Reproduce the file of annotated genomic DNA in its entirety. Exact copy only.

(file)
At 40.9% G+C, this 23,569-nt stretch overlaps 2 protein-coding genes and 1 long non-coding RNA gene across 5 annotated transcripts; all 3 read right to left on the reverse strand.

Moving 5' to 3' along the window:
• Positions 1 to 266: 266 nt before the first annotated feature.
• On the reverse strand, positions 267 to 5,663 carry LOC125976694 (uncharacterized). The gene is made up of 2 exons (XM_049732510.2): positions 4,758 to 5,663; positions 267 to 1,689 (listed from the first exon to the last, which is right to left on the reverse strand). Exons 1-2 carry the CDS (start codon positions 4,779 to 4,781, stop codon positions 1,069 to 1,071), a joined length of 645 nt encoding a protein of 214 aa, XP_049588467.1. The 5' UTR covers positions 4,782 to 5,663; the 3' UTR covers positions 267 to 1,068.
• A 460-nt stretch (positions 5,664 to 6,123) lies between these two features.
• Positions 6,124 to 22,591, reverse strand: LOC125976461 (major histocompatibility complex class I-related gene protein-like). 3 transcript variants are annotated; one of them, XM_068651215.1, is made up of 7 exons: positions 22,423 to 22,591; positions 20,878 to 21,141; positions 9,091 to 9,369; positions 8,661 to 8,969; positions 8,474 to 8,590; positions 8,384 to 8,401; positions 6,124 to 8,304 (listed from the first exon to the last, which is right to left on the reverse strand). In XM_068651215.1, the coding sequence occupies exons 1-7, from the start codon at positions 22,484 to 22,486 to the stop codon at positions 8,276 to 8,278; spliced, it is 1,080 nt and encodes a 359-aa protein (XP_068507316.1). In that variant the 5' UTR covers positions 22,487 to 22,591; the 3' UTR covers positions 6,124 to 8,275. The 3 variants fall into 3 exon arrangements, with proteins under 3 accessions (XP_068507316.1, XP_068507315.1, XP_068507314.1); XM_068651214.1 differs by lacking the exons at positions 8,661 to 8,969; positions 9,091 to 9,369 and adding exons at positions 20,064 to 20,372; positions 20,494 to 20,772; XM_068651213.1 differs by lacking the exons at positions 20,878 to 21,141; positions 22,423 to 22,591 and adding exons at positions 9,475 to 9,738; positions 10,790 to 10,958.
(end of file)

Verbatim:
At 40.9% G+C, this 23,569-nt stretch overlaps 2 protein-coding genes and 1 long non-coding RNA gene across 5 annotated transcripts; all 3 read right to left on the reverse strand.

Moving 5' to 3' along the window:
• Positions 1 to 266: 266 nt before the first annotated feature.
• On the reverse strand, positions 267 to 5,663 carry LOC125976694 (uncharacterized). The gene is made up of 2 exons (XM_049732510.2): positions 4,758 to 5,663; positions 267 to 1,689 (listed from the first exon to the last, which is right to left on the reverse strand). Exons 1-2 carry the CDS (start codon positions 4,779 to 4,781, stop codon positions 1,069 to 1,071), a joined length of 645 nt encoding a protein of 214 aa, XP_049588467.1. The 5' UTR covers positions 4,782 to 5,663; the 3' UTR covers positions 267 to 1,068.
• A 460-nt stretch (positions 5,664 to 6,123) lies between these two features.
• Positions 6,124 to 22,591, reverse strand: LOC125976461 (major histocompatibility complex class I-related gene protein-like). 3 transcript variants are annotated; one of them, XM_068651215.1, is made up of 7 exons: positions 22,423 to 22,591; positions 20,878 to 21,141; positions 9,091 to 9,369; positions 8,661 to 8,969; positions 8,474 to 8,590; positions 8,384 to 8,401; positions 6,124 to 8,304 (listed from the first exon to the last, which is right to left on the reverse strand). In XM_068651215.1, the coding sequence occupies exons 1-7, from the start codon at positions 22,484 to 22,486 to the stop codon at positions 8,276 to 8,278; spliced, it is 1,080 nt and encodes a 359-aa protein (XP_068507316.1). In that variant the 5' UTR covers positions 22,487 to 22,591; the 3' UTR covers positions 6,124 to 8,275. The 3 variants fall into 3 exon arrangements, with proteins under 3 accessions (XP_068507316.1, XP_068507315.1, XP_068507314.1); XM_068651214.1 differs by lacking the exons at positions 8,661 to 8,969; positions 9,091 to 9,369 and adding exons at positions 20,064 to 20,372; positions 20,494 to 20,772; XM_068651213.1 differs by lacking the exons at positions 20,878 to 21,141; positions 22,423 to 22,591 and adding exons at positions 9,475 to 9,738; positions 10,790 to 10,958.